The biggest challenge that many of the long duration or large payload missions face is the fact that they require more fuel. Carrying more fuel unfortunately also means carry more fuel and there’s points of diminishing returns where you’re spending far too much fuel just to get yourself out of our gravity well. Having a refuelling station or the Moon (or, even better, constructing and launch payloads from there) would mean that we would put larger payloads into space and then push them to the outer reaches of the solar system without having to waste as much fuel to get ourselves out of Earth’s gravitational influence.
Of course seeing this kind of technology implemented is some ways off as it seems like NASA’s next target will be a flag planting mission on Mars. Such technology would be quite applicable to Mars as well seeing as the soil there has a lot of trapped water (and there’s plentiful water ice pretty much everywhere but the equatorial region) but it’d be far more valuable if it was implemented on the moon. In either case I believe this is foundational technology that will be pivotal in humanity pushing itself to the far reaches of our own solar system and, maybe one day, beyond.
Mars doesn’t have much of an atmosphere and the little it does have is rather hostile to life, being composed almost entirely of carbon dioxide with only small percentages of other gasses detectable. Due to the freezing temperatures that grip it constantly -60°C in summer and -125°C in winter a lot of this carbon dioxide ends up in its solid form, usually buried in the permafrost. Last year NASA even confirmed that Mars experiences dry snow a phenomena where frozen carbon dioxide falls to the surface in the form of snow not unlike the water based version we have on Earth. These are all mightily cool in their own regard but there was one particular interaction that came to my attention recently that’s just so much cooler because I realized I had first seen it for myself in my backyard.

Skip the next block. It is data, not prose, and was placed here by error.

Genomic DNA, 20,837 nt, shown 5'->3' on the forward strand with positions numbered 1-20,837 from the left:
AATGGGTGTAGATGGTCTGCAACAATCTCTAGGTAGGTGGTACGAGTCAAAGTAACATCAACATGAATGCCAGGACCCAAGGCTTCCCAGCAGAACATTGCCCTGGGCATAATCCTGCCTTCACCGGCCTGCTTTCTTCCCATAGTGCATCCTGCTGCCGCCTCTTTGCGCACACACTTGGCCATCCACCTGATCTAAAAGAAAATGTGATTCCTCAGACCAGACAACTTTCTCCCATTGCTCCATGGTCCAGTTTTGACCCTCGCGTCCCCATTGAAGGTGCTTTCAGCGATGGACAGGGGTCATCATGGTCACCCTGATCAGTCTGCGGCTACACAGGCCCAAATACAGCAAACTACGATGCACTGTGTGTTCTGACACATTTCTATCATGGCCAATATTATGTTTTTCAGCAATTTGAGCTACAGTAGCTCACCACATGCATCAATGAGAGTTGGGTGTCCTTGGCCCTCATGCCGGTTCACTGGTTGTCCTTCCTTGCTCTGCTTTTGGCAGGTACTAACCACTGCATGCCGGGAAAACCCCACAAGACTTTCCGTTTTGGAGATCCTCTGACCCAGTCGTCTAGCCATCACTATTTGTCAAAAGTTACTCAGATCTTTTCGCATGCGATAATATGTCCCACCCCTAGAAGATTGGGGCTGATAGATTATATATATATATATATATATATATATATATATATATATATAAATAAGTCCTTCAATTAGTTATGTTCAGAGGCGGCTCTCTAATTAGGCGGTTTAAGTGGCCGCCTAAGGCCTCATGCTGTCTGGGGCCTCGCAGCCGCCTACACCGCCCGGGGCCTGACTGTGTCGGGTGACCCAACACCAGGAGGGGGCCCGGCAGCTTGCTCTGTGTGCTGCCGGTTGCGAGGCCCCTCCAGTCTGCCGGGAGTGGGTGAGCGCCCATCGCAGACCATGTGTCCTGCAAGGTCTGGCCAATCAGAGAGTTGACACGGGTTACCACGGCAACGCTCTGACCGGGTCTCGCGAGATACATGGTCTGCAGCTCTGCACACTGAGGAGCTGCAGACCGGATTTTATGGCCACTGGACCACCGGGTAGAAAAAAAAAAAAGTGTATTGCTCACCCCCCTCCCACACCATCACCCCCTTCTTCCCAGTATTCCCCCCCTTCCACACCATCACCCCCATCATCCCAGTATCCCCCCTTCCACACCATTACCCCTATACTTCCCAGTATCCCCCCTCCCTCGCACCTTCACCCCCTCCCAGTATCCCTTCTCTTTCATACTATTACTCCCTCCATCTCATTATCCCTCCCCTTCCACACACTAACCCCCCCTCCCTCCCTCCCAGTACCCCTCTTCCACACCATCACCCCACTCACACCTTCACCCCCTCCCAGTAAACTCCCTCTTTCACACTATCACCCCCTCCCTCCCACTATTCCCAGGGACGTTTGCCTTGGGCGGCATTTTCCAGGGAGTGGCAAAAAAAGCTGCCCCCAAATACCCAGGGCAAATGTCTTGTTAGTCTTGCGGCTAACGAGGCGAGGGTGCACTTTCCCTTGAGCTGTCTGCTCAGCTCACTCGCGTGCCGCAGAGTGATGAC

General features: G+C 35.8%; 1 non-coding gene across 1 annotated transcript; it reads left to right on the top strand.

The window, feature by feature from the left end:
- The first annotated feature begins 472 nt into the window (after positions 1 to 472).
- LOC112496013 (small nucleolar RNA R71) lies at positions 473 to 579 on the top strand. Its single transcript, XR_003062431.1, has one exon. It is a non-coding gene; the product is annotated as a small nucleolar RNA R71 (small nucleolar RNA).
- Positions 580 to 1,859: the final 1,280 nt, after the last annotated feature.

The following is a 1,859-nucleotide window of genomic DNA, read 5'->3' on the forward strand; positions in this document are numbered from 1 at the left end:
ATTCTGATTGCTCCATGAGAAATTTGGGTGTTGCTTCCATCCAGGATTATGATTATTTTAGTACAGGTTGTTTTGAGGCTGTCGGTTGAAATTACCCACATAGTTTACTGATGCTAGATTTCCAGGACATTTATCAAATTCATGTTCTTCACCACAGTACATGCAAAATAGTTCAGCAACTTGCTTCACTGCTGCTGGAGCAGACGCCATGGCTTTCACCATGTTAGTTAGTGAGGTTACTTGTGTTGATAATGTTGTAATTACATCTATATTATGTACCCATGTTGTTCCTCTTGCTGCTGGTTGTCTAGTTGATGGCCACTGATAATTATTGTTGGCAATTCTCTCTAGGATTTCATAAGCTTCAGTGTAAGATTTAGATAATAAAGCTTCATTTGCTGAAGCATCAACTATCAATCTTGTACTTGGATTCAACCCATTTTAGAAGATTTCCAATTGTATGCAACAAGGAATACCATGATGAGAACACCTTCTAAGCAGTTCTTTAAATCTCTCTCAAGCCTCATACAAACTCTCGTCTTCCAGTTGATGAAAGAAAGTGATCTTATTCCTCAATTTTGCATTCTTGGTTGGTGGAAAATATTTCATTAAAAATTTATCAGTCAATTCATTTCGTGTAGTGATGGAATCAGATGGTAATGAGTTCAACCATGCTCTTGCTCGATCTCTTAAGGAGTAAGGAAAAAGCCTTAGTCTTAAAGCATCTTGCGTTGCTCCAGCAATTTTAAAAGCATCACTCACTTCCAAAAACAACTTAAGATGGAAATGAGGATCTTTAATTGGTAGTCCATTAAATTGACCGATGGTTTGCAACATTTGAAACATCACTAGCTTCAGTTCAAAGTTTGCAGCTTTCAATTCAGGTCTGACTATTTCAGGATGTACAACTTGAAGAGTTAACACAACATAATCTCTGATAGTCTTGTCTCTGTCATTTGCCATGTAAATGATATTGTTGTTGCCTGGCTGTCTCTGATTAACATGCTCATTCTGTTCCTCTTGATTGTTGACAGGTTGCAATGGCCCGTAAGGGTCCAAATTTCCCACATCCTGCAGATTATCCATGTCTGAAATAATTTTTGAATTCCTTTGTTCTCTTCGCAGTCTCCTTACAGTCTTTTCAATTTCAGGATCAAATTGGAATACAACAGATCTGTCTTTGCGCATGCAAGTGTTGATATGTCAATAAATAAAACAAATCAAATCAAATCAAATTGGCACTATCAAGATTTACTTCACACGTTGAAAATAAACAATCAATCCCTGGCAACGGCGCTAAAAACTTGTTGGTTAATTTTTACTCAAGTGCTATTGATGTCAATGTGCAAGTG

I had heard about these gullies before and had always wondered how the heck they formed. It’s not like Mars is a completely dead planet, we’ve caught crazy things like avalanches happening on it, but things that look like they require surface water (or some other liquid) in order to create them are usually out of the question (at least for new features anyway). They’re even reminiscent of the sailing stones in Death Valley, although we’ve probably solved that mystery, but the lack of something at the end of them was the thing that was really puzzling.
Where I saw this in my backyard was a chance encounter with a couple blocks of dry ice that came with a delivery of frozen meals. They weren’t as big as the blocks in the movie above, although you can get them pretty easily if you know where to look, but of course the science nerd in my wife and I couldn’t resist playing with them in the kid pool we had set up. The result wasn’t exactly surprising since we’ve all seen this kind of stuff before but it was rather interesting to see the same principles at work on Earth just as they are on Mars.
The effect isn’t nearly as dramatic but you can definitely see the same carbon dioxide cushion at work which makes the block appear to glide on the surface rather than bobbing in it like water ice does. Another cool thing (which I didn’t show in the video) is when it’s placed just below the surface that same cushion will actually propel it straight to the bottom where it will pin itself and bubble like crazy until it’s all melted away.
I’d recommend doing this for yourself as it’s one thing to see it in a video and a completely different thing altogether to play around with it. Of course there’s a whole host of other things you can do, some which I’d probably not recommend (anything that involves a pressure vessel contains a certain amount of danger), but just watching it interact with other things is pretty satisfying.